It will be appreciated that such a contact cooler 148 can take many forms. For example, a cooling block 150 of the type shown in
After support 60 has been cooled, support 60 is passed through a first bath 165. First bath 165 contains thermally responsive fluid 72. As thermally responsive fluid 72 is cooled by support 60, barrier zones are formed as described above. Support 60 with certain sites blocked by the barrier zones is passed through a first slurry bath 166. Alternatively, support 60 can be cooled as it is passed through first bath 165 as described above.
First slurry bath 166 contains a first slurry 70 having micro-components, such as first micro-components 80, within carrier fluid 73 such as thermally responsive fluid 72. The barrier zones inhibit the first micro-components 80 from engaging selected binding sites. Micro-components 80 engage binding sites not protected by barrier zones to form a micro-assembled structure 100. As support 60 continues to move through the system 158 shown in
The web of support 60 then passes over at least one intermediate roller 170. In the embodiment shown, intermediate roller 170 comprises another thermal transfer roller that is adapted to receive chilled pattern areas 90 a from an intermediate pattern cooler 172 and to selectively cool web of support 60. After support 60 has been cooled support 60 is passed through an intermediate slurry bath 174. Intermediate slurry bath 174 has a carrier fluid 73, comprising in this embodiment, a thermally responsive fluid 72 containing intermediate type micro-components 82. Intermediate micro-components 84 are then permitted engage binding sites on micro-assembled structure 100 to form an intermediate micro-assembled structure 102. The type of thermally responsive fluid 72 used in the intermediate slurry bath 174 can be the same as or can be different than the type of thermally responsive fluid used in carrier fluid that is used in the first slurry bath 166.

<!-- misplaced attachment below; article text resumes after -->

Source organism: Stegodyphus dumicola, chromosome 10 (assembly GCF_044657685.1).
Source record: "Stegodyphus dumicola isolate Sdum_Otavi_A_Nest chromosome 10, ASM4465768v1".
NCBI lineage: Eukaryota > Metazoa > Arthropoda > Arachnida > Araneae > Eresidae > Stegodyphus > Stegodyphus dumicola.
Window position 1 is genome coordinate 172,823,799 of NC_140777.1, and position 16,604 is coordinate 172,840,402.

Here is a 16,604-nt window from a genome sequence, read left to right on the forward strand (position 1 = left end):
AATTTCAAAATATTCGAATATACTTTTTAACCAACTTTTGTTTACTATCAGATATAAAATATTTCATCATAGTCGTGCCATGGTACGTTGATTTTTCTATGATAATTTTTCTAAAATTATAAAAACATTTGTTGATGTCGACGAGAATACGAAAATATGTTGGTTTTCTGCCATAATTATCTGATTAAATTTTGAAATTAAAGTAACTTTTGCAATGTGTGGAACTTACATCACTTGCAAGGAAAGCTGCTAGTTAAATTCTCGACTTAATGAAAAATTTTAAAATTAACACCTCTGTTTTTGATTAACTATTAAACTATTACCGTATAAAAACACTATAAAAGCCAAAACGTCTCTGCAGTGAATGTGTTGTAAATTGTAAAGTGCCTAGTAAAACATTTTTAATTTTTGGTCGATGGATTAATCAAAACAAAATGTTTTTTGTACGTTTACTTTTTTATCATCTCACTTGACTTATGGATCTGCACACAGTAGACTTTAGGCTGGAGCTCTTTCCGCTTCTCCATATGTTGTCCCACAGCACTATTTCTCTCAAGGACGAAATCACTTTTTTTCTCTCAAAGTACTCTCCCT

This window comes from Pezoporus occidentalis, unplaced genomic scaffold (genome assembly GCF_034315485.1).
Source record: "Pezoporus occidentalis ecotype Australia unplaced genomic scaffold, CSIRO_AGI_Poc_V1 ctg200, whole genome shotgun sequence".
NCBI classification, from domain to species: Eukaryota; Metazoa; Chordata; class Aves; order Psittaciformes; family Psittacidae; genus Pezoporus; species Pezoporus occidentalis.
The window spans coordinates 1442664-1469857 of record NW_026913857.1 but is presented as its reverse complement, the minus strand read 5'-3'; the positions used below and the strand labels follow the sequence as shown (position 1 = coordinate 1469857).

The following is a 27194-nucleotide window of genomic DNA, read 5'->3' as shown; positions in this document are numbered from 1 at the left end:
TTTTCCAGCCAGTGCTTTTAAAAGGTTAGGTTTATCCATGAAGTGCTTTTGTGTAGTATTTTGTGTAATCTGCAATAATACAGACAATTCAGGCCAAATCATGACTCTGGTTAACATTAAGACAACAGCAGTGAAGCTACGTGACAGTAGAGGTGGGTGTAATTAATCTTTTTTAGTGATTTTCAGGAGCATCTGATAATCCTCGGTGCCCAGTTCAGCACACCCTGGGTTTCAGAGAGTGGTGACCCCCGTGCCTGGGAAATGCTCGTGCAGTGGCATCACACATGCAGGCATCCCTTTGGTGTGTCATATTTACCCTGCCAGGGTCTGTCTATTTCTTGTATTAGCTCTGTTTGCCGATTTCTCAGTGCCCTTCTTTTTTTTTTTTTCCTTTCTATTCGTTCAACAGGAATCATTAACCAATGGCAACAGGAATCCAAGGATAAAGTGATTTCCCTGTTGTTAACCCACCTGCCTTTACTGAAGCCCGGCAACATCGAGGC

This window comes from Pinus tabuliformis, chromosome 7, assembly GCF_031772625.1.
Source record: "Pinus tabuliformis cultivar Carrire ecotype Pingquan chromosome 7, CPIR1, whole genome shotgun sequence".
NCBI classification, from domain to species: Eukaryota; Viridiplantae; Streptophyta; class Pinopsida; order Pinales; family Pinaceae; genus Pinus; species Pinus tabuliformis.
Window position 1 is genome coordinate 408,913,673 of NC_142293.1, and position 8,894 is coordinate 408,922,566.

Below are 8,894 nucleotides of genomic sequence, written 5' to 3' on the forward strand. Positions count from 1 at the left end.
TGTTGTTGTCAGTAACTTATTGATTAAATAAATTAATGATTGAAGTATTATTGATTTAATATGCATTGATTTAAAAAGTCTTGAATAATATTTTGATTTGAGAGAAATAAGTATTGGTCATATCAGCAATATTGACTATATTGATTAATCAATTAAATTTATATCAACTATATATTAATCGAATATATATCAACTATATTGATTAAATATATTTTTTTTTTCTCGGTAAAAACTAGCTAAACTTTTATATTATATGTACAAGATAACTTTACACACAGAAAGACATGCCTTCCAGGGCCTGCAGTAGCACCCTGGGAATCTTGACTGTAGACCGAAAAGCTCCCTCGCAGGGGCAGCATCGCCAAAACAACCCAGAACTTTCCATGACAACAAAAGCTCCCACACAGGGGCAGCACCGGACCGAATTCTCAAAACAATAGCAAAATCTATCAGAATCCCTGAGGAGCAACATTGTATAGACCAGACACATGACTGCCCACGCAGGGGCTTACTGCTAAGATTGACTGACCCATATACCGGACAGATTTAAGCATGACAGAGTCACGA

As thermally responsive fluid 72 cooled by support 60, barrier zones are formed as described above. These barrier zones inhibit intermediate micro-components 84 from engaging selected binding sites. Micro-components 84 engage binding sites not protected by barrier zones to form a micro-assembled structure 100. As support 60 continues to move through the system 158 shown in
Web of support 60 then passes over final roller 180. In the embodiment shown, final roller 180 comprises another thermal transfer roller that is adapted to receive chilled pattern areas 90 a from a final pattern cooler 182 and to selectively cool web of support 60. After support 60 has been cooled by final roller 180, web of support 60 is passed through an final slurry bath 184. Final slurry bath 184 contains at least one final type of micro-component 86 within a carrier fluid 73 such as thermally responsive fluid 72. It will be appreciated however that the thermally responsive fluid 72 can be used in the intermediate slurry bath 184 can be the same as or can be different than the carrier fluid that is used in the first slurry bath 166 or in the second slurry bath 174.